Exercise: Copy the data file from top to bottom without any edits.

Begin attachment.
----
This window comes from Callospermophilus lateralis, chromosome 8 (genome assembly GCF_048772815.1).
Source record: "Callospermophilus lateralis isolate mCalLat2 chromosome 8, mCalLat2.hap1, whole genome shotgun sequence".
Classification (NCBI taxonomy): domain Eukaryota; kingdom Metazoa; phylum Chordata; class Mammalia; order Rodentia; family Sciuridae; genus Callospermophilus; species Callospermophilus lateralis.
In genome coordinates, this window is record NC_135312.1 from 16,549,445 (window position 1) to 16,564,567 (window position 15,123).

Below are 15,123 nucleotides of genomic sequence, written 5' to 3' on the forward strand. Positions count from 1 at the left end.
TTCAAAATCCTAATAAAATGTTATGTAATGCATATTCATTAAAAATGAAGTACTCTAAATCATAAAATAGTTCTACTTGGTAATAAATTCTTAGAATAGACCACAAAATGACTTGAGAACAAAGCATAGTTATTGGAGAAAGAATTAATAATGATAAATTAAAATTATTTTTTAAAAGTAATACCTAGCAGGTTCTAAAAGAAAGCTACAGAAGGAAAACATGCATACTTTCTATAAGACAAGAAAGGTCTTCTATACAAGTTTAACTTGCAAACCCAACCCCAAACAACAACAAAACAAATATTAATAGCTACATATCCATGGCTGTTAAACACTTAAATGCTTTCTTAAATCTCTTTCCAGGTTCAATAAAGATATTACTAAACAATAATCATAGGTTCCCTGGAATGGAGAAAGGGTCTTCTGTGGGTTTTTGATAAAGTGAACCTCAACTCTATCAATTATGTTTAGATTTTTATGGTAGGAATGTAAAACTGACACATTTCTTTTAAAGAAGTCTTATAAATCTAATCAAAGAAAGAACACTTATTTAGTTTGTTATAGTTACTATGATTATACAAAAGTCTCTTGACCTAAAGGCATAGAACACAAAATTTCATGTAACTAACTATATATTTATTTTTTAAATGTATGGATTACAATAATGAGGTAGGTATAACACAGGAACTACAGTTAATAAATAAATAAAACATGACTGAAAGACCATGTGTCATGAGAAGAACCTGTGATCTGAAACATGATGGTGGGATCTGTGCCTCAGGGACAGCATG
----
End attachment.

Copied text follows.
This window comes from Callospermophilus lateralis, chromosome 8 (genome assembly GCF_048772815.1).
Source record: "Callospermophilus lateralis isolate mCalLat2 chromosome 8, mCalLat2.hap1, whole genome shotgun sequence".
Classification (NCBI taxonomy): domain Eukaryota; kingdom Metazoa; phylum Chordata; class Mammalia; order Rodentia; family Sciuridae; genus Callospermophilus; species Callospermophilus lateralis.
In genome coordinates, this window is record NC_135312.1 from 16,549,445 (window position 1) to 16,564,567 (window position 15,123).

Below are 15,123 nucleotides of genomic sequence, written 5' to 3' on the forward strand. Positions count from 1 at the left end.
TTCAAAATCCTAATAAAATGTTATGTAATGCATATTCATTAAAAATGAAGTACTCTAAATCATAAAATAGTTCTACTTGGTAATAAATTCTTAGAATAGACCACAAAATGACTTGAGAACAAAGCATAGTTATTGGAGAAAGAATTAATAATGATAAATTAAAATTATTTTTTAAAAGTAATACCTAGCAGGTTCTAAAAGAAAGCTACAGAAGGAAAACATGCATACTTTCTATAAGACAAGAAAGGTCTTCTATACAAGTTTAACTTGCAAACCCAACCCCAAACAACAACAAAACAAATATTAATAGCTACATATCCATGGCTGTTAAACACTTAAATGCTTTCTTAAATCTCTTTCCAGGTTCAATAAAGATATTACTAAACAATAATCATAGGTTCCCTGGAATGGAGAAAGGGTCTTCTGTGGGTTTTTGATAAAGTGAACCTCAACTCTATCAATTATGTTTAGATTTTTATGGTAGGAATGTAAAACTGACACATTTCTTTTAAAGAAGTCTTATAAATCTAATCAAAGAAAGAACACTTATTTAGTTTGTTATAGTTACTATGATTATACAAAAGTCTCTTGACCTAAAGGCATAGAACACAAAATTTCATGTAACTAACTATATATTTATTTTTTAAATGTATGGATTACAATAATGAGGTAGGTATAACACAGGAACTACAGTTAATAAATAAATAAAACATGACTGAAAGACCATGTGTCATGAGAAGAACCTGTGATCTGAAACATGATGGTGGGATCTGTGCCTCAGGGACAGCATG